Despite everything, I am able to find moments of peace and hope because there’s a huge sense of “we’re in this together,” especially, of course, among women. There’s a huge feeling of “we’re not gonna take this anymore” and we’re all figuring out strategies in our own ways. But my god, this hurts. My heart breaks for Dr. Ford. It breaks for everyone who has relived past traumas because there’s been a mine field of triggers.

What else? So much. Too much.

What next? Everything.

We will march. We will protest (and THANK YOU to everyone who did SO MUCH to try and stop this horrible confirmation from happening). We will vote. We will be heard. We will not be silenced. We will be believed.

We will also let our creative selves shine. I NEED art. It helps me make sense of things that can’t be understood. It helps to say the things that need to be said. It helps to make me feel less alone, knowing there are people out there who are harnessing all of their rage, their sorrow, their pain and their hope and they’re making things. Paintings, poems, films, music, you name it. ALL OF IT.  Sometimes I need a song to show me the way to my own heart, to crack a rib and let the emotions in.  Art, and for me music in particular, is one of the best ways to truly feel human.  And now today, and not for the the first time , Palmer and the people she chooses to work with, have fused music with film and the result is something remarkable.

Now about that video…

One year ago yesterday,  October 5, 2017, the New York Times story broke a huge story and the world learned that Harvey Weinstein is an absolute monster thanks to the bravery of women like Ashley Judd  and others who told their story.  We all know what happened next. #metoo was born. Weinstein’s now in jail.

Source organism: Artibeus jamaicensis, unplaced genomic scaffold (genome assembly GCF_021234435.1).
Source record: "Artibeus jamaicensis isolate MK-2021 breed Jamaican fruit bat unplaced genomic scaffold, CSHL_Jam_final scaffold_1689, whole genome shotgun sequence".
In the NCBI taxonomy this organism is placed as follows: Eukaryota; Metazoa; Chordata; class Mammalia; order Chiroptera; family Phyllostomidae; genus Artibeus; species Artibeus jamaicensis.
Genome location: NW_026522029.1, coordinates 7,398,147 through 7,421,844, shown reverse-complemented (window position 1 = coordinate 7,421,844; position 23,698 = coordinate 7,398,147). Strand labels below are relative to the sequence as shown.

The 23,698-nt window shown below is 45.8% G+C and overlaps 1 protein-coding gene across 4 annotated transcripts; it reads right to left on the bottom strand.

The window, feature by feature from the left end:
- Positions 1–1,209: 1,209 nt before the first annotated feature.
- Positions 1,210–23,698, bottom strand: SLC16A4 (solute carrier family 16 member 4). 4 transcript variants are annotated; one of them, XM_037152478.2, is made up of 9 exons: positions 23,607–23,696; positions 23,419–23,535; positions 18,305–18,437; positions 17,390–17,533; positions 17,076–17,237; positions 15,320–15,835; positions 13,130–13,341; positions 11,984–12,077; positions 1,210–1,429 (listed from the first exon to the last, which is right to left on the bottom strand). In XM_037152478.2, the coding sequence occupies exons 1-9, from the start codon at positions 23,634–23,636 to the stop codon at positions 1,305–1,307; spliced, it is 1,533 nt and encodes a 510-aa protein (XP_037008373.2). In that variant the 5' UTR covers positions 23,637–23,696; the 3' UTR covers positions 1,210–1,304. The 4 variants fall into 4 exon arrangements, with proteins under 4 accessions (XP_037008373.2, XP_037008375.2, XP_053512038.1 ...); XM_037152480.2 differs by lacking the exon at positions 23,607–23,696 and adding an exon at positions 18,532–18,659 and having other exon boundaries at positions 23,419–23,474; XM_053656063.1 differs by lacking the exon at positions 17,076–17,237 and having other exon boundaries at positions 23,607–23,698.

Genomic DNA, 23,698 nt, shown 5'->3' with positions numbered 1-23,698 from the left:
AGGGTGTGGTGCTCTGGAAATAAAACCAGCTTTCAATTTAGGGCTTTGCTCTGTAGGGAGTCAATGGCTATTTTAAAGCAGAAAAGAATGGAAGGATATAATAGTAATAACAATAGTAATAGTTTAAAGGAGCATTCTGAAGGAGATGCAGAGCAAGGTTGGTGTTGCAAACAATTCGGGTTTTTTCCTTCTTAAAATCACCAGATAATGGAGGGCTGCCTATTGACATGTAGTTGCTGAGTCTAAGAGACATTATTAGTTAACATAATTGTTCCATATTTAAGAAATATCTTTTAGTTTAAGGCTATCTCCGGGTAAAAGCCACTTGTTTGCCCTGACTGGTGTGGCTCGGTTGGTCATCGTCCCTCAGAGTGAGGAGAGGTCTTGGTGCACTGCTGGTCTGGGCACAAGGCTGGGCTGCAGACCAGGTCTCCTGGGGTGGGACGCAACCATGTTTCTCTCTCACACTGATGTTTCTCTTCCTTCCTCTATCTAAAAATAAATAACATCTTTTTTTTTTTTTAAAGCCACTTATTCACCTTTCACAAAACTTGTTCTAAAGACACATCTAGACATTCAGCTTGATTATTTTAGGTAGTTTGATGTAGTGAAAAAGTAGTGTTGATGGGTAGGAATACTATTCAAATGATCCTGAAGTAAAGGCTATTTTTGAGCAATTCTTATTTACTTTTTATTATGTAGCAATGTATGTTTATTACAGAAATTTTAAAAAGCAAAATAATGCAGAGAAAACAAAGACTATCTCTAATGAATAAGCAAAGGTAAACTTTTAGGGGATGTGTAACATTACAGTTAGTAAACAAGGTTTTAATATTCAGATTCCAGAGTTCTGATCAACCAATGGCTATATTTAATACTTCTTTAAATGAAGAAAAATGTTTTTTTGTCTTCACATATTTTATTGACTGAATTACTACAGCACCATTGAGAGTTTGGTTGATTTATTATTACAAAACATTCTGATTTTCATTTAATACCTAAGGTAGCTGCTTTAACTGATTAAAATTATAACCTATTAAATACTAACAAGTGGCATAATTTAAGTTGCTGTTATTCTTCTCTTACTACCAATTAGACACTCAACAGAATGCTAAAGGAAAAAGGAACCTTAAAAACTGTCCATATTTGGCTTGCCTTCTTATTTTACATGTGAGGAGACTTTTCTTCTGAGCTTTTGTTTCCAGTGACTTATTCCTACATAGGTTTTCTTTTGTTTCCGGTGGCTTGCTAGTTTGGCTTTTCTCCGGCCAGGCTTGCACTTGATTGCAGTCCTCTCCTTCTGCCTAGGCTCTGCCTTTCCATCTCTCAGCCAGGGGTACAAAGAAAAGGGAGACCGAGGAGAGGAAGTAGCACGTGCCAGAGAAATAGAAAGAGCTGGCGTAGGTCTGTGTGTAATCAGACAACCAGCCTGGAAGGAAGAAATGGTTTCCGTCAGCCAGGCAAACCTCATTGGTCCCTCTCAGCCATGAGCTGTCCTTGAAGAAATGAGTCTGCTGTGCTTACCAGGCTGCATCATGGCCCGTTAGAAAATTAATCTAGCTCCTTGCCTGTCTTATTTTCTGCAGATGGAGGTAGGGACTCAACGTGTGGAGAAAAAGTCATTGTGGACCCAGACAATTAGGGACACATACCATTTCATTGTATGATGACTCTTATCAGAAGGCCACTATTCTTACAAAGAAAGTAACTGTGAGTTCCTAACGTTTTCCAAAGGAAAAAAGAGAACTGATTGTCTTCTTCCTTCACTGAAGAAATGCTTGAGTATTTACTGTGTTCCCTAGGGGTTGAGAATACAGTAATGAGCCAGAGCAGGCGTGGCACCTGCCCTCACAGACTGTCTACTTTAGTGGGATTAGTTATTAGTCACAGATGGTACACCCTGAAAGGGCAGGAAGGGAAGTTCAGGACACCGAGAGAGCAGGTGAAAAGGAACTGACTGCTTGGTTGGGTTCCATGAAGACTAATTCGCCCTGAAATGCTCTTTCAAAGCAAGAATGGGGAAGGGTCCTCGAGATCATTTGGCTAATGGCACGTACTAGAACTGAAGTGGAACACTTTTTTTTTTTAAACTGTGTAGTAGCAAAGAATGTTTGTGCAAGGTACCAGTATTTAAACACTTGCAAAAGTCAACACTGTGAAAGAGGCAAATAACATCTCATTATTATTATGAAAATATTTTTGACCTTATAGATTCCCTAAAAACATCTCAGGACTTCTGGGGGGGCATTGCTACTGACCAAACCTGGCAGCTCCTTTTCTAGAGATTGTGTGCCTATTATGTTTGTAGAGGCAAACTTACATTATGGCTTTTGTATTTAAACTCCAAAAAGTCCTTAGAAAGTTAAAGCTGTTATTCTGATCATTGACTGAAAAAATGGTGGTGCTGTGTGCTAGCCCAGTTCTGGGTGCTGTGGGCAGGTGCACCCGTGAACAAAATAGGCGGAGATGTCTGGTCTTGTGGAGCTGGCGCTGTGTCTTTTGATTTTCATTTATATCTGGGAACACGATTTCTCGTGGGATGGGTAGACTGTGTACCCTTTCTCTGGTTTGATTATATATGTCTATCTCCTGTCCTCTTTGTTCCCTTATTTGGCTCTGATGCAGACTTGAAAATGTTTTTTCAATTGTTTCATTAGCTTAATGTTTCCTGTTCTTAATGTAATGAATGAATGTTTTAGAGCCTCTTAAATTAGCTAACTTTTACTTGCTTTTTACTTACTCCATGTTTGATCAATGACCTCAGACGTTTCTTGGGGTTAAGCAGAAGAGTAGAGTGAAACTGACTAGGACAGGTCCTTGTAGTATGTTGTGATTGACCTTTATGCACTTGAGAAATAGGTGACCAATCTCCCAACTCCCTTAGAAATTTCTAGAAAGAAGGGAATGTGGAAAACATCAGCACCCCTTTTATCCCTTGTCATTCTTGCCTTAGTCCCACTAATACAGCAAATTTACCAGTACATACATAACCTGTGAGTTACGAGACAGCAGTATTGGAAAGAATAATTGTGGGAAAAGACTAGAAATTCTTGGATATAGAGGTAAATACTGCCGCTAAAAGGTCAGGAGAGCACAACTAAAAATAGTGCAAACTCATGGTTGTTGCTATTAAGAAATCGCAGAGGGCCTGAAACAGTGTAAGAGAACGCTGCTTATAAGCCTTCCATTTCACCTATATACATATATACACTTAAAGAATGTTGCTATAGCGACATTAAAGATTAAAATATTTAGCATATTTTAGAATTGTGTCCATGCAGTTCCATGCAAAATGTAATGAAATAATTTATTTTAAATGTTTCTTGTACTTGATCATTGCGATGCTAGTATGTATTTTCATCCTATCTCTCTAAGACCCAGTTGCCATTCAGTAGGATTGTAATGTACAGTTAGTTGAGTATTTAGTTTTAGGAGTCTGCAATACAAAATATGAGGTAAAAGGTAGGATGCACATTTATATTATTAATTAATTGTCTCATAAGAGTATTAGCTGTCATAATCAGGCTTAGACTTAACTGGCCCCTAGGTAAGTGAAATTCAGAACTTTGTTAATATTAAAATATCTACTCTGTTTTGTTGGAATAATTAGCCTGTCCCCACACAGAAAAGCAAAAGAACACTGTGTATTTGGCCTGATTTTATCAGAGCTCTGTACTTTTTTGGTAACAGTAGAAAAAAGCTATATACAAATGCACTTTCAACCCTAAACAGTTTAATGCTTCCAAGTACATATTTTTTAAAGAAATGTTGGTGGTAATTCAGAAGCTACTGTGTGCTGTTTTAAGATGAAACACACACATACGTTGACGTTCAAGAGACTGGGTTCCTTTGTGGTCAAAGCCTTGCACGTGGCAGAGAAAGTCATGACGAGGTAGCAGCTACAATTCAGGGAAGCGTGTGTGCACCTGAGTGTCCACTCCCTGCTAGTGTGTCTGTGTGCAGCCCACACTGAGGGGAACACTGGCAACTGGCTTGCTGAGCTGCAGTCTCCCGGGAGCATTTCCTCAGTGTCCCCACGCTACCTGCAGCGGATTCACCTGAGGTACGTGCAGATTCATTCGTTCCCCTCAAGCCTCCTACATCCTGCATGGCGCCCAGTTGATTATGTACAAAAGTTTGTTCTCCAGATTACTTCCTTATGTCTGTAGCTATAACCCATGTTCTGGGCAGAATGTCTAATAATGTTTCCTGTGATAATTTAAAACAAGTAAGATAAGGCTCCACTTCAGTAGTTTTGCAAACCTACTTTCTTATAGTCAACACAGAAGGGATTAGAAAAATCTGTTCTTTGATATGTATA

A few months after this all broke, Amanda Palmer and Jasmine Power collaborated on the song “Mr. Weinstein Will See You Now”  and they released it on  May 23.

single cover by coco karol
Mr. Weinstein Will See You Now Single cover by Coco Karol

If you haven’t heard it yet, decide on your own if you’d rather have your first listening be by way of the video that just came out or first via just the audio. There’s no wrong way to be introduced to the song. It’s going to destroy you either way. I don’t know how else to say it. But it’s also an incredible, stunning song so don’t fear it, just know it’s no “Walking on Sunshine.” It gives voice to the women, and there were many of them- that were assaulted, abused, threatened or otherwise mistreated by Weinstein. But it’s bigger than that.  I’ve listened to the song at this point a couple of dozen times and every listen twists and turns inside my heart. But it’s also a MAGNIFICENT piece of music. Art can be both things: Painful and beautiful. It should be. You don’t need me to tell you that.

In July, Palmer along with Power, director and choreograph Noémie Lafrance, producer Natalie Galazka along with a huge crew and cast assembled at rectory of a church in Brooklyn, New York and shot a video for “Mr. Weinstein Will See You Now.”

weinstein video still 1